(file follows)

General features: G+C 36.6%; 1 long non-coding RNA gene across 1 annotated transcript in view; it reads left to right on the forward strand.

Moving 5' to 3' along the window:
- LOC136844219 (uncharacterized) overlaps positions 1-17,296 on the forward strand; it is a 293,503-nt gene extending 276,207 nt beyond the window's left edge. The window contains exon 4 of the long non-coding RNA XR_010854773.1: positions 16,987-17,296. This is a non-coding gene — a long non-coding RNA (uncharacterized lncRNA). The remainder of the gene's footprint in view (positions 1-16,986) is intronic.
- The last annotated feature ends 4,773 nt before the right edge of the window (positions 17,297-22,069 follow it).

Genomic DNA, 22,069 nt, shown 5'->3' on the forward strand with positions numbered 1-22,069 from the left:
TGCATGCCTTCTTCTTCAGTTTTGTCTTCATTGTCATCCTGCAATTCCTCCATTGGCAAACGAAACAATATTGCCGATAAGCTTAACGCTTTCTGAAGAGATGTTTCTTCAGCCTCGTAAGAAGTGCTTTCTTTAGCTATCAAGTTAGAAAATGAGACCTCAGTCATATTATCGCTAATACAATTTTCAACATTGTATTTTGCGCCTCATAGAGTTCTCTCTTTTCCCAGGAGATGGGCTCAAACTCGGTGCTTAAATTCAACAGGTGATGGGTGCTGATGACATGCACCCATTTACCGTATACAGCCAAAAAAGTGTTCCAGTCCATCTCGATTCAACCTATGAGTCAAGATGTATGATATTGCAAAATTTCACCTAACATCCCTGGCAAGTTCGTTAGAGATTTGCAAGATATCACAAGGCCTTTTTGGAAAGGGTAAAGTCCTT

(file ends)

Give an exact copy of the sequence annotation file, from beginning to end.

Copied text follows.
General features: G+C 36.6%; 1 long non-coding RNA gene across 1 annotated transcript in view; it reads left to right on the forward strand.

Moving 5' to 3' along the window:
- LOC136844219 (uncharacterized) overlaps positions 1-17,296 on the forward strand; it is a 293,503-nt gene extending 276,207 nt beyond the window's left edge. The window contains exon 4 of the long non-coding RNA XR_010854773.1: positions 16,987-17,296. This is a non-coding gene — a long non-coding RNA (uncharacterized lncRNA). The remainder of the gene's footprint in view (positions 1-16,986) is intronic.
- The last annotated feature ends 4,773 nt before the right edge of the window (positions 17,297-22,069 follow it).

Genomic DNA, 22,069 nt, shown 5'->3' on the forward strand with positions numbered 1-22,069 from the left:
TGCATGCCTTCTTCTTCAGTTTTGTCTTCATTGTCATCCTGCAATTCCTCCATTGGCAAACGAAACAATATTGCCGATAAGCTTAACGCTTTCTGAAGAGATGTTTCTTCAGCCTCGTAAGAAGTGCTTTCTTTAGCTATCAAGTTAGAAAATGAGACCTCAGTCATATTATCGCTAATACAATTTTCAACATTGTATTTTGCGCCTCATAGAGTTCTCTCTTTTCCCAGGAGATGGGCTCAAACTCGGTGCTTAAATTCAACAGGTGATGGGTGCTGATGACATGCACCCATTTACCGTATACAGCCAAAAAAGTGTTCCAGTCCATCTCGATTCAACCTATGAGTCAAGATGTATGATATTGCAAAATTTCACCTAACATCCCTGGCAAGTTCGTTAGAGATTTGCAAGATATCACAAGGCCTTTTTGGAAAGGGTAAAGTCCTT